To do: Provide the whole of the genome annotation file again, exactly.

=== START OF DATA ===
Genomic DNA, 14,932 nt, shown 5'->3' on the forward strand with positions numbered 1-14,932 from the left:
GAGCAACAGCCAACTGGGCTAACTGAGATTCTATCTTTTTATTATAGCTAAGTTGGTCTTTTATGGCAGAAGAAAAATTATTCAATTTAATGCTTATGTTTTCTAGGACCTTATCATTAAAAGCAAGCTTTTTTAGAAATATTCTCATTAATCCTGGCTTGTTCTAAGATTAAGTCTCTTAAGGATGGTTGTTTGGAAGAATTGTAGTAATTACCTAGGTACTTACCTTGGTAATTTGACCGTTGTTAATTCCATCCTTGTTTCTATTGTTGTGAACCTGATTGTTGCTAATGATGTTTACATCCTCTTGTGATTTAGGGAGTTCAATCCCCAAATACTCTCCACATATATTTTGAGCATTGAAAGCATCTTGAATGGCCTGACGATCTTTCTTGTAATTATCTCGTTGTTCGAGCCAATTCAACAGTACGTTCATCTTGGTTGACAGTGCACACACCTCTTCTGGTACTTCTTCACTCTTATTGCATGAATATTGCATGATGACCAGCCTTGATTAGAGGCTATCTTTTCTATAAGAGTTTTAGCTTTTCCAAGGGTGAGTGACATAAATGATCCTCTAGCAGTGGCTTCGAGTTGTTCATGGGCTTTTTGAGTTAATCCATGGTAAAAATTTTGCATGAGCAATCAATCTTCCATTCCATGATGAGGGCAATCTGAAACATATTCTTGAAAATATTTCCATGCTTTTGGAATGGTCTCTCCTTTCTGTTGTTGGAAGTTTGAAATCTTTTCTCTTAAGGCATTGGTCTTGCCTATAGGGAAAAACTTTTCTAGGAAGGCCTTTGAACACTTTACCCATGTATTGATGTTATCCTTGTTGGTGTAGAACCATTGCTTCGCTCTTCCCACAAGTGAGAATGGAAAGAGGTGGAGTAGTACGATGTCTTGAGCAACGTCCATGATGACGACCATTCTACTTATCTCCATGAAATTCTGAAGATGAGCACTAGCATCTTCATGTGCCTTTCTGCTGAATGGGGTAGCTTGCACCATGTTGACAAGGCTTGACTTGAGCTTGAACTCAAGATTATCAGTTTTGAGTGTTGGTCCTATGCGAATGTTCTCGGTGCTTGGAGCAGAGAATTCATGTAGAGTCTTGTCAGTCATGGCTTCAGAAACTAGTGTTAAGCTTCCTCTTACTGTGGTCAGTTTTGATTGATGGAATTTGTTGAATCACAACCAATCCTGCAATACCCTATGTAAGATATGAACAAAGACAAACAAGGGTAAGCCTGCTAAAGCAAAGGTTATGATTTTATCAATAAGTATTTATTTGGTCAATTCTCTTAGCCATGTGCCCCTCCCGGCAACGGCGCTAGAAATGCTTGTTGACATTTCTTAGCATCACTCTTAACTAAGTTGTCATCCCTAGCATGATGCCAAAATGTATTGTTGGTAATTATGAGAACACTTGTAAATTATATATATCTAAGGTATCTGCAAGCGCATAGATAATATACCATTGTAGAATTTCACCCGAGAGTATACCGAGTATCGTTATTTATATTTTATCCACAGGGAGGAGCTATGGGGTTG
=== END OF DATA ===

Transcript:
Genomic DNA, 14,932 nt, shown 5'->3' on the forward strand with positions numbered 1-14,932 from the left:
GAGCAACAGCCAACTGGGCTAACTGAGATTCTATCTTTTTATTATAGCTAAGTTGGTCTTTTATGGCAGAAGAAAAATTATTCAATTTAATGCTTATGTTTTCTAGGACCTTATCATTAAAAGCAAGCTTTTTTAGAAATATTCTCATTAATCCTGGCTTGTTCTAAGATTAAGTCTCTTAAGGATGGTTGTTTGGAAGAATTGTAGTAATTACCTAGGTACTTACCTTGGTAATTTGACCGTTGTTAATTCCATCCTTGTTTCTATTGTTGTGAACCTGATTGTTGCTAATGATGTTTACATCCTCTTGTGATTTAGGGAGTTCAATCCCCAAATACTCTCCACATATATTTTGAGCATTGAAAGCATCTTGAATGGCCTGACGATCTTTCTTGTAATTATCTCGTTGTTCGAGCCAATTCAACAGTACGTTCATCTTGGTTGACAGTGCACACACCTCTTCTGGTACTTCTTCACTCTTATTGCATGAATATTGCATGATGACCAGCCTTGATTAGAGGCTATCTTTTCTATAAGAGTTTTAGCTTTTCCAAGGGTGAGTGACATAAATGATCCTCTAGCAGTGGCTTCGAGTTGTTCATGGGCTTTTTGAGTTAATCCATGGTAAAAATTTTGCATGAGCAATCAATCTTCCATTCCATGATGAGGGCAATCTGAAACATATTCTTGAAAATATTTCCATGCTTTTGGAATGGTCTCTCCTTTCTGTTGTTGGAAGTTTGAAATCTTTTCTCTTAAGGCATTGGTCTTGCCTATAGGGAAAAACTTTTCTAGGAAGGCCTTTGAACACTTTACCCATGTATTGATGTTATCCTTGTTGGTGTAGAACCATTGCTTCGCTCTTCCCACAAGTGAGAATGGAAAGAGGTGGAGTAGTACGATGTCTTGAGCAACGTCCATGATGACGACCATTCTACTTATCTCCATGAAATTCTGAAGATGAGCACTAGCATCTTCATGTGCCTTTCTGCTGAATGGGGTAGCTTGCACCATGTTGACAAGGCTTGACTTGAGCTTGAACTCAAGATTATCAGTTTTGAGTGTTGGTCCTATGCGAATGTTCTCGGTGCTTGGAGCAGAGAATTCATGTAGAGTCTTGTCAGTCATGGCTTCAGAAACTAGTGTTAAGCTTCCTCTTACTGTGGTCAGTTTTGATTGATGGAATTTGTTGAATCACAACCAATCCTGCAATACCCTATGTAAGATATGAACAAAGACAAACAAGGGTAAGCCTGCTAAAGCAAAGGTTATGATTTTATCAATAAGTATTTATTTGGTCAATTCTCTTAGCCATGTGCCCCTCCCGGCAACGGCGCTAGAAATGCTTGTTGACATTTCTTAGCATCACTCTTAACTAAGTTGTCATCCCTAGCATGATGCCAAAATGTATTGTTGGTAATTATGAGAACACTTGTAAATTATATATATCTAAGGTATCTGCAAGCGCATAGATAATATACCATTGTAGAATTTCACCCGAGAGTATACCGAGTATCGTTATTTATATTTTATCCACAGGGAGGAGCTATGGGGTTG